• $\begingroup$ But the feral cats I seen are small like average size. They lived with coyotes, raccoons and birds of prey. If pack of coyotes chase a cat then the cat is no match to defend themselves. My cat ran out one night because we accidentally left door open he gotten attack by raccoon at night we took him to the vet he got scars that was few years ago. I turn the lights on the raccoon ran off $\endgroup$ – John Pass May 7 '20 at 11:19
  • $\begingroup$ @John Pass: Certainly feral cats defend themselves against coyotes. (Otherwise they would all be eaten, no?) They do so by evasion, not combat: climbing trees, going into small holes, &c. If they were to evolve towards larger size/strength, they would lose those advantages, and would have to become large enough that they would be competing directly with coyotes for that evolutionary niche. $\endgroup$ – jamesqf May 8 '20 at 4:37
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    $\begingroup$ @John Pass: So what you're seeing is evolution in action. The ones that get eaten by coyotes are the ones that couldn't evade the coyotes, because they e.g. got too far from a safe refuge. You don't see videos of the cats that don't get eaten because they were smarter, more cautious or whatever, yet these are the cats that will be passing on their genes to following generations. That's the way evolution works: if all cats (or any other creature) that were born survived to reproduce, the world would soon be buried in cats. "Thus, from the war of nature, from famine and death..." $\endgroup$ – jamesqf May 9 '20 at 19:24
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You are witness to the COVID-19 epidemic, an example of evolution.

True, there are not weird bipedal cats walking around. Actually Youtube shows quite a few, but you get my meaning.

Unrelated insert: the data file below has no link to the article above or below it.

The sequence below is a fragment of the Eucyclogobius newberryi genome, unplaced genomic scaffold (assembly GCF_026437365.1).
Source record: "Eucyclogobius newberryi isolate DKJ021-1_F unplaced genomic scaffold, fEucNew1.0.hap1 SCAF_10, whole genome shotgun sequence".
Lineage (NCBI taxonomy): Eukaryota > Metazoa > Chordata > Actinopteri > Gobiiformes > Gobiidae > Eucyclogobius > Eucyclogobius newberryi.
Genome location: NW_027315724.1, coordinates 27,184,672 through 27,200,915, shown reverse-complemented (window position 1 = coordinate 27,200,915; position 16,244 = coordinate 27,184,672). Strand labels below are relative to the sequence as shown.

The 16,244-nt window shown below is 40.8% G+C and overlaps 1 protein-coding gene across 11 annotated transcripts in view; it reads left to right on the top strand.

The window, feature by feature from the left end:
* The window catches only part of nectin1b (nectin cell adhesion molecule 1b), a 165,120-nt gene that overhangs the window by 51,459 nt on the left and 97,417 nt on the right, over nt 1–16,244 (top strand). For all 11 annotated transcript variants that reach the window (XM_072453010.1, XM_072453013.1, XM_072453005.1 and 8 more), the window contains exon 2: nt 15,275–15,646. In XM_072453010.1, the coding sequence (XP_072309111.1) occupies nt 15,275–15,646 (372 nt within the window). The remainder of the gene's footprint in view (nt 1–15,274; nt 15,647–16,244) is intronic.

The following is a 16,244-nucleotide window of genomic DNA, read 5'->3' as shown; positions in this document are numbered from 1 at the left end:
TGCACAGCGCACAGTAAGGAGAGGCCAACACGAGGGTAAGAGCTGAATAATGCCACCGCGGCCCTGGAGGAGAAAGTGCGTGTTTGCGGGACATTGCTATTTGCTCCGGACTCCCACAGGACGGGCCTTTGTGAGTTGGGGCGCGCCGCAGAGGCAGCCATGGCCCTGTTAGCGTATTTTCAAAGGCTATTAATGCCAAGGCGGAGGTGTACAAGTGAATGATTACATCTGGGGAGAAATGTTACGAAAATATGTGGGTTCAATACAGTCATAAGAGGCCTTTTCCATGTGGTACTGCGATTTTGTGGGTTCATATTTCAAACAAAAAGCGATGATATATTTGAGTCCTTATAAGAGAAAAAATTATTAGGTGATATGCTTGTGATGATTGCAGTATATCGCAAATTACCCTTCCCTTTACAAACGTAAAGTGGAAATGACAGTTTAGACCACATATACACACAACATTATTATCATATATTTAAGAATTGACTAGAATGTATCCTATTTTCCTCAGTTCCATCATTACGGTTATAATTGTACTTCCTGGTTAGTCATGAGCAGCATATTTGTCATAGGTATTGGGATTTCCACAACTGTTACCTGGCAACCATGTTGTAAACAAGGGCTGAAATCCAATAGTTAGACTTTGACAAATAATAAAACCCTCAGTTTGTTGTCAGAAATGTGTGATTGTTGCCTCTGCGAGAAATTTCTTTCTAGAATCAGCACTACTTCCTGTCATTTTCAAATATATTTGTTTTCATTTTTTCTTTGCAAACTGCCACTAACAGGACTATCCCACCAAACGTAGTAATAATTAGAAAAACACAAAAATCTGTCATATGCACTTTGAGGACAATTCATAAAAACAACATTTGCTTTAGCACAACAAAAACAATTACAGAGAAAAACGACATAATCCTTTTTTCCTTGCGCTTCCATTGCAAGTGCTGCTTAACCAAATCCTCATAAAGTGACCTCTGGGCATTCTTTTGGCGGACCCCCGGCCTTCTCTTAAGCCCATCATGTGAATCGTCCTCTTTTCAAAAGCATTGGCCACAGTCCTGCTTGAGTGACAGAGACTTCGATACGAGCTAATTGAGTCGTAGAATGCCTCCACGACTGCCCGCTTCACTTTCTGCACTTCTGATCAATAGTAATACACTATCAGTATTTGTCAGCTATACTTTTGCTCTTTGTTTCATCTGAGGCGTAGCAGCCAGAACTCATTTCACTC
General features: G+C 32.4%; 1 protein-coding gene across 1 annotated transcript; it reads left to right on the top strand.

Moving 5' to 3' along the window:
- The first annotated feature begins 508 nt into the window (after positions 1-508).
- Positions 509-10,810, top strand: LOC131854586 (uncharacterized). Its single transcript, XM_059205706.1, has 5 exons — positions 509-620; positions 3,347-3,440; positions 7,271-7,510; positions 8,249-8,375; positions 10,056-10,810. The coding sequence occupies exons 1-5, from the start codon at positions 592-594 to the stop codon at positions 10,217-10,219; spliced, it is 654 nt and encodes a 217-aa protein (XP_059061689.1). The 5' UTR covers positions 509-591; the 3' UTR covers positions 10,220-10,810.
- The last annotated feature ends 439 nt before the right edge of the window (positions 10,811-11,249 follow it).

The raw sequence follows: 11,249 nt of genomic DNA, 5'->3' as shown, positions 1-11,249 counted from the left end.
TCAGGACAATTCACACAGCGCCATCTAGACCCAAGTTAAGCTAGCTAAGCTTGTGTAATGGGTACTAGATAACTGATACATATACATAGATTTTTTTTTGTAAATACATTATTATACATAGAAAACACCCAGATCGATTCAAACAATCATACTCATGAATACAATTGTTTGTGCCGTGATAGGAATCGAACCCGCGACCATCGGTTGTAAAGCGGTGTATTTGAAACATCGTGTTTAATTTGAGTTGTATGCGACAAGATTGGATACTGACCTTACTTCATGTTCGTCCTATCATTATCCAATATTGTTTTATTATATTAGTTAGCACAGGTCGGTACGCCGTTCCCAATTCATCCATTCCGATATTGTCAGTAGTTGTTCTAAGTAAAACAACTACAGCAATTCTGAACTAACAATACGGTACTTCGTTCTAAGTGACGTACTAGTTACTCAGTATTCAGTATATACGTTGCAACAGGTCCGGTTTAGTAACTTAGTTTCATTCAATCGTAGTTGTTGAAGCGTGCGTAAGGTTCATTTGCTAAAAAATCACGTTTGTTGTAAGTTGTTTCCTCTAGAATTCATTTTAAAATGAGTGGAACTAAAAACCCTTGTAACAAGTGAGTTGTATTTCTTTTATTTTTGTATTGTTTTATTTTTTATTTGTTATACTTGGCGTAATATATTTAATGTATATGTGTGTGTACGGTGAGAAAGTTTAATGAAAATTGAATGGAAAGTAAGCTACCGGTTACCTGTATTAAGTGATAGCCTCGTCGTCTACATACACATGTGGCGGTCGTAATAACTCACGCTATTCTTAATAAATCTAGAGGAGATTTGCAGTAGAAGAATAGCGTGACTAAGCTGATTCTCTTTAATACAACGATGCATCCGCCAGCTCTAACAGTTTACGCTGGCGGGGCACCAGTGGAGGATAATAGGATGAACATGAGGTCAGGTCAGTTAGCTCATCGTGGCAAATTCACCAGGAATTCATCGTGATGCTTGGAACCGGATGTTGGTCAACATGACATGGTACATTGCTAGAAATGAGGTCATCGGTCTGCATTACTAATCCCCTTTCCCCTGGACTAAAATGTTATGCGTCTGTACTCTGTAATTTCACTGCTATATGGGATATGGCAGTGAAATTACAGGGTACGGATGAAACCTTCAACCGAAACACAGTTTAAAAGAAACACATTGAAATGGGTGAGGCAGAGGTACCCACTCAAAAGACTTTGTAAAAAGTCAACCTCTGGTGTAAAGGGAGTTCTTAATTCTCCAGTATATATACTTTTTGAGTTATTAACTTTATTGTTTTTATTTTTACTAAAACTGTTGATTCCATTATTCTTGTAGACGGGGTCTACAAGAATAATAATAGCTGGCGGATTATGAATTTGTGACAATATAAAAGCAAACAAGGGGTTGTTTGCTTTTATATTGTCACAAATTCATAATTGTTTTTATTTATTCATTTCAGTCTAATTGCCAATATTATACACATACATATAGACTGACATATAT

But there is a new virus ravaging the world. Where did it come from? It came from predecessors that were not so pathogenic for humans, got a purchase in humans, and a new strain evolved.

COVID-19 coronavirus epidemic has a natural origin

Evidence for natural evolution

The scientists found that the RBD portion of the SARS-CoV-2 spike proteins had evolved to effectively target a molecular feature on the outside of human cells called ACE2, a receptor involved in regulating blood pressure. The SARS-CoV-2 spike protein was so effective at binding the human cells, in fact, that the scientists concluded it was the result of natural selection and not the product of genetic engineering.

This evidence for natural evolution was supported by data on SARS-CoV-2's backbone -- its overall molecular structure. If someone were seeking to engineer a new coronavirus as a pathogen, they would have constructed it from the backbone of a virus known to cause illness. But the scientists found that the SARS-CoV-2 backbone differed substantially from those of already known coronaviruses and mostly resembled related viruses found in bats and pangolins.

A rare thing - the evolution of a new and dangerous life form in your time on earth!

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  • $\begingroup$ I don't understand what you mean on corna virus for a cat? I'm asking about why cats haven't evolved. My cat is ten years old so he was born almost 10-20yrs after i was born in the 90s. My cat and any other cat that was born after 2010, all the same, no extra attributes $\endgroup$ – John Pass May 5 '20 at 22:13
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    $\begingroup$ The cat thing was a joke. I believe you have not seen new cat types. But you have seen or heard of a new virus type. A new virus has evolved during your lifetime. Get it? $\endgroup$ – Willk May 6 '20 at 3:04
  • $\begingroup$ I understand but I’m asking about cats in streets or feral cats not evolved from predators $\endgroup$ – John Pass May 6 '20 at 11:09
  • $\begingroup$ @John Pass: And you've been told the obvious reason why there are no readily apparent evolutionary changes to feral cats: not enough time. $\endgroup$ – jamesqf May 7 '20 at 3:15
  • $\begingroup$ Can u explain not enough of time. That’s why I don’t get it. Feral Cats been around 1900-2020 that 120yrs that hundreds of new generations $\endgroup$ – John Pass May 7 '20 at 12:44